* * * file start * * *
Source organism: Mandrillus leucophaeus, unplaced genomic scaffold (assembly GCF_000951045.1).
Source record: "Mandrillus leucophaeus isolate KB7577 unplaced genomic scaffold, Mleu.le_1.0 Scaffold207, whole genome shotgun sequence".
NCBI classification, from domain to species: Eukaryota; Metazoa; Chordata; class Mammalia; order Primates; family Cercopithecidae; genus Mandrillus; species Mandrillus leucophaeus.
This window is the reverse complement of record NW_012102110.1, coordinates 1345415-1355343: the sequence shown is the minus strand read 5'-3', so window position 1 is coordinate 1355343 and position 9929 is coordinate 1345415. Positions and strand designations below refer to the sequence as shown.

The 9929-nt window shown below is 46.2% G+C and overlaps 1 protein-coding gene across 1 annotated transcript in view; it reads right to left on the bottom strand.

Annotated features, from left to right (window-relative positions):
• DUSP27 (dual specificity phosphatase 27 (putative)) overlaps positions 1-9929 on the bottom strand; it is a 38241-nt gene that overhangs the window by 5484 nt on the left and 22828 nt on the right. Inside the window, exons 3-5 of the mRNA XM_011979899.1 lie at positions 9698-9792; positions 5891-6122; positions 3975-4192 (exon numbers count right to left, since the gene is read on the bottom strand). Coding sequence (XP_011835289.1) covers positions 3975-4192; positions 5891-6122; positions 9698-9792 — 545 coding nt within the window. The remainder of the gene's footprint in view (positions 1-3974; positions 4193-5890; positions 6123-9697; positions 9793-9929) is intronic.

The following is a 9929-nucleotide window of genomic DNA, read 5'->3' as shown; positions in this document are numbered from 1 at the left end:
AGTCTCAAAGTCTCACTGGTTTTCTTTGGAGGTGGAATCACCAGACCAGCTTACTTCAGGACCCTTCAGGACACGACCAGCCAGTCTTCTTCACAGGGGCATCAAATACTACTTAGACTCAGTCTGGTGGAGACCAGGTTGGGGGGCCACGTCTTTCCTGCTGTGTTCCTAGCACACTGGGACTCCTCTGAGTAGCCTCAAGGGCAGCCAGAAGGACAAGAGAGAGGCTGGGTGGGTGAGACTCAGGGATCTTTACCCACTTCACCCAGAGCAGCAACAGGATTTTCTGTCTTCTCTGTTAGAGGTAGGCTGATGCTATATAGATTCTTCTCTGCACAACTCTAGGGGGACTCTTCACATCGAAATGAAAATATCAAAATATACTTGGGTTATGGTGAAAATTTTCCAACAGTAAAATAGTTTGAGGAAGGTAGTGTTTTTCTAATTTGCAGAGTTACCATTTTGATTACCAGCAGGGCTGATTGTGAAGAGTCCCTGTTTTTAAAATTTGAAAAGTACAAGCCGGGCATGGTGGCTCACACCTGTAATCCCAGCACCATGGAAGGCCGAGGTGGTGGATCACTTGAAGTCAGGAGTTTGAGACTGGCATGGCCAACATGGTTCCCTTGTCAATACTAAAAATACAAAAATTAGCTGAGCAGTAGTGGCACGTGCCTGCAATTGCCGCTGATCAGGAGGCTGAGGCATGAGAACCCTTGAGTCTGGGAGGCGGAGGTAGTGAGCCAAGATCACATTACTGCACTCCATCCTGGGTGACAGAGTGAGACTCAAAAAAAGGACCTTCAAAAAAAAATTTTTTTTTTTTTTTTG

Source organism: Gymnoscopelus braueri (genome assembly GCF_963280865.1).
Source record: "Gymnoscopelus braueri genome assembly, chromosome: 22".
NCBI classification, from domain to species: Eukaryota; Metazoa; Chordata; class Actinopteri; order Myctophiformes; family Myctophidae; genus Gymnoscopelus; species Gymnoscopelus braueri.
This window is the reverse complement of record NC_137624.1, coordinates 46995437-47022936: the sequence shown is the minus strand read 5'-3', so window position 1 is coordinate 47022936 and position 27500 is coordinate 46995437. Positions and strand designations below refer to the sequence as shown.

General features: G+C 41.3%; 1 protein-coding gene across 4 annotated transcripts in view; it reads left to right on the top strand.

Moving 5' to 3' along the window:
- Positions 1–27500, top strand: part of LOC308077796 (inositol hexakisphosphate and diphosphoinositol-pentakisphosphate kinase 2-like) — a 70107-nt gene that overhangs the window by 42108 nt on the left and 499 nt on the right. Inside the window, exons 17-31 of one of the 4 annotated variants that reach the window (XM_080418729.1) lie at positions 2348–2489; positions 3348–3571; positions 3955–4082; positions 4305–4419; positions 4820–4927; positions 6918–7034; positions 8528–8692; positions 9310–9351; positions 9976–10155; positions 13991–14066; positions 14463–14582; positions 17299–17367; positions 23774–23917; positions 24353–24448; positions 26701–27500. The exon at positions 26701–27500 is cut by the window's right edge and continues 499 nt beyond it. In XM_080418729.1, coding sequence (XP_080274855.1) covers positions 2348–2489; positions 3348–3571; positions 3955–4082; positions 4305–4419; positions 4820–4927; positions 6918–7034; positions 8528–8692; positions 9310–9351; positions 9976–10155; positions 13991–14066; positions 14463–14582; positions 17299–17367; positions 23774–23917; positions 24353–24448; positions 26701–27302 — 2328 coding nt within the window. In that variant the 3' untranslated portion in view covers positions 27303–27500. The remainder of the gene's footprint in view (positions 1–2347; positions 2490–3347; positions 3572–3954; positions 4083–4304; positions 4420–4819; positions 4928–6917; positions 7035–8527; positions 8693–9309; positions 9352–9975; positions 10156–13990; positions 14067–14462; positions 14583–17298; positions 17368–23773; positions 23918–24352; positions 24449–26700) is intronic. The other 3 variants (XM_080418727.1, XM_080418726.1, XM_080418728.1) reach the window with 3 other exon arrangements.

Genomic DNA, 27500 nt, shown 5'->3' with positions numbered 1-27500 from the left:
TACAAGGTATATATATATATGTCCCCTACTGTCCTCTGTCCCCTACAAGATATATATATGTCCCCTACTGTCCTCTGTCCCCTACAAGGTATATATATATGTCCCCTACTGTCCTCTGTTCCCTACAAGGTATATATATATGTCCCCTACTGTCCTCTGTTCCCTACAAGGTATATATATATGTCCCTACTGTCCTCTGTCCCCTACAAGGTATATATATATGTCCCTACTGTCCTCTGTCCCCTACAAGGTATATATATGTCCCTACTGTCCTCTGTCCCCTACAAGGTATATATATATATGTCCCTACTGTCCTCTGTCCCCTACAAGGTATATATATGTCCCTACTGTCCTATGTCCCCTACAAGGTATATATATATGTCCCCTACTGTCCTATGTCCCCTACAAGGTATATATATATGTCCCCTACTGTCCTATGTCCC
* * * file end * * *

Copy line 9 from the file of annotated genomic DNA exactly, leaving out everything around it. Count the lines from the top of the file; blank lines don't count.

AGTCTCAAAGTCTCACTGGTTTTCTTTGGAGGTGGAATCACCAGACCAGCTTACTTCAGGACCCTTCAGGACACGACCAGCCAGTCTTCTTCACAGGGGCATCAAATACTACTTAGACTCAGTCTGGTGGAGACCAGGTTGGGGGGCCACGTCTTTCCTGCTGTGTTCCTAGCACACTGGGACTCCTCTGAGTAGCCTCAAGGGCAGCCAGAAGGACAAGAGAGAGGCTGGGTGGGTGAGACTCAGGGATCTTTACCCACTTCACCCAGAGCAGCAACAGGATTTTCTGTCTTCTCTGTTAGAGGTAGGCTGATGCTATATAGATTCTTCTCTGCACAACTCTAGGGGGACTCTTCACATCGAAATGAAAATATCAAAATATACTTGGGTTATGGTGAAAATTTTCCAACAGTAAAATAGTTTGAGGAAGGTAGTGTTTTTCTAATTTGCAGAGTTACCATTTTGATTACCAGCAGGGCTGATTGTGAAGAGTCCCTGTTTTTAAAATTTGAAAAGTACAAGCCGGGCATGGTGGCTCACACCTGTAATCCCAGCACCATGGAAGGCCGAGGTGGTGGATCACTTGAAGTCAGGAGTTTGAGACTGGCATGGCCAACATGGTTCCCTTGTCAATACTAAAAATACAAAAATTAGCTGAGCAGTAGTGGCACGTGCCTGCAATTGCCGCTGATCAGGAGGCTGAGGCATGAGAACCCTTGAGTCTGGGAGGCGGAGGTAGTGAGCCAAGATCACATTACTGCACTCCATCCTGGGTGACAGAGTGAGACTCAAAAAAAGGACCTTCAAAAAAAAATTTTTTTTTTTTTTTTG